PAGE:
Booing national anthem isn’t a criminal offence – leader comment

Most would agree that booing your opponents’ national anthem at a sporting event is, well, not a very sporting way to behave.

A pro-democracy activist holds a placard depicting part of the musical score of the Chinese national anthem during a protest outside the Legislative Council in Hong Kong (Picture: Anthony Wallace/AFP/Getty)
A pro-democracy activist holds a placard depicting part of the musical score of the Chinese national anthem during a protest outside the Legislative Council in Hong Kong (Picture: Anthony Wallace/AFP/Getty)

Such was the chorus of boos during God Save the Queen when Scotland played England at Hampden in 2017 that Fifa decided to fine the Scottish Football Association £4,000.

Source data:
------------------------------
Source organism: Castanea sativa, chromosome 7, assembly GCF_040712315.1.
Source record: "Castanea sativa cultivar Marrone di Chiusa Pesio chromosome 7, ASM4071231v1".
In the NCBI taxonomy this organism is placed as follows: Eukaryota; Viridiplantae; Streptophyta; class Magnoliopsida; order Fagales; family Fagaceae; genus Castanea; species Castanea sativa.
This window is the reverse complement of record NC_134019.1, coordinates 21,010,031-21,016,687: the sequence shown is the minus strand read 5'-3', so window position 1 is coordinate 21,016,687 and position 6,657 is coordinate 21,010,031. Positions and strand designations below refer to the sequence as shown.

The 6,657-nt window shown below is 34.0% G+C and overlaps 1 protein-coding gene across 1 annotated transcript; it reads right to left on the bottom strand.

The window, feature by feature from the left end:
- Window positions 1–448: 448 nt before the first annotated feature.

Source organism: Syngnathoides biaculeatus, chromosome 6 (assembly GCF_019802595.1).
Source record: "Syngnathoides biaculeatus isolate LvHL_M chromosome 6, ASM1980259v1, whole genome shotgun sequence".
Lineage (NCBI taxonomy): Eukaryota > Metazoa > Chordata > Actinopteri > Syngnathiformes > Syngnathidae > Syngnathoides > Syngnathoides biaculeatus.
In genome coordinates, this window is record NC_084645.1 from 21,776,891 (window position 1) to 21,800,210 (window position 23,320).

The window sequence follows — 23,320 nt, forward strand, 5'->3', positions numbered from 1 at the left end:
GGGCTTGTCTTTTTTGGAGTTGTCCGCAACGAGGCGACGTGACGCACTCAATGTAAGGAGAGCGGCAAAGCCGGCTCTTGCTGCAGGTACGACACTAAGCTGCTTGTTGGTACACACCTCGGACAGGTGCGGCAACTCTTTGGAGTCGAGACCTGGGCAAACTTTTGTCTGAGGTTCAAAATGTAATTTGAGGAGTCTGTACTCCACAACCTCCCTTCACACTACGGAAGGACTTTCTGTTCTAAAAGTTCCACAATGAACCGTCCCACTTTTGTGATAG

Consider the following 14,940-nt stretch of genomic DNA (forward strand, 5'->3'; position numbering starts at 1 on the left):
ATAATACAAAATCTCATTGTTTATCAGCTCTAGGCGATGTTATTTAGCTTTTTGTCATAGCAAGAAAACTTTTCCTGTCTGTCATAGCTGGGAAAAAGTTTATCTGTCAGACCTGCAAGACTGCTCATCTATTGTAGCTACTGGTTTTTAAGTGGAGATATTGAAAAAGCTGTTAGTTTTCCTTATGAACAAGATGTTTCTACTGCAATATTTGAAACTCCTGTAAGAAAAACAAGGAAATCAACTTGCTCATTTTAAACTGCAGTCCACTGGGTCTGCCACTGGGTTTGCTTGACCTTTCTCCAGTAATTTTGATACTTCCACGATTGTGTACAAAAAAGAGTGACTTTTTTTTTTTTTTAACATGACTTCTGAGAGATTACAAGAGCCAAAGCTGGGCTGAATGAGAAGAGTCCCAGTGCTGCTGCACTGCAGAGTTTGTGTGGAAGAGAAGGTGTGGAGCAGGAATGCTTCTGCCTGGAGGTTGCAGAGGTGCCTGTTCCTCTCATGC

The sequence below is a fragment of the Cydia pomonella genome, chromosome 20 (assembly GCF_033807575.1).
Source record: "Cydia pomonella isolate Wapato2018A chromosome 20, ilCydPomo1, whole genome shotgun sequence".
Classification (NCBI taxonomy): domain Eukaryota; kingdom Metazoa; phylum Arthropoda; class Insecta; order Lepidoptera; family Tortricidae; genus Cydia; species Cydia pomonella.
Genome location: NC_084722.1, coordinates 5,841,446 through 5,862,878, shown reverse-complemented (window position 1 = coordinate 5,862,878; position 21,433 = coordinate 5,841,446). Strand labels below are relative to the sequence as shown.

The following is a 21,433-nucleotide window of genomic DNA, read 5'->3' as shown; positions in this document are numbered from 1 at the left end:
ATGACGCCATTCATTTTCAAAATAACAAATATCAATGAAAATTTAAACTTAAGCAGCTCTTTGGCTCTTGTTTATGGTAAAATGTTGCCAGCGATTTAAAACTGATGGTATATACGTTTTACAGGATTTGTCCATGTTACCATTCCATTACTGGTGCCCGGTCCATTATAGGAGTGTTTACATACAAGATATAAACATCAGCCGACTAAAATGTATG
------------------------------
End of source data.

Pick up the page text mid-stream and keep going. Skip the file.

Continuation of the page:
However, this sanction pales into insignificance when compared to a planned law in Hong Kong. This would make public and intentional insults to the Chinese national anthem punishable by up to three years in prison.

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The law is being introduced after football fans heckled the anthem as a form of protest against the suppression of the pro-democracy movement in the semi-autonomous part of China.

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It may not be sporting, it may even be offensive, but be glad you live in a free, democratic country, where ‘disrespecting’ a song will never land you in prison.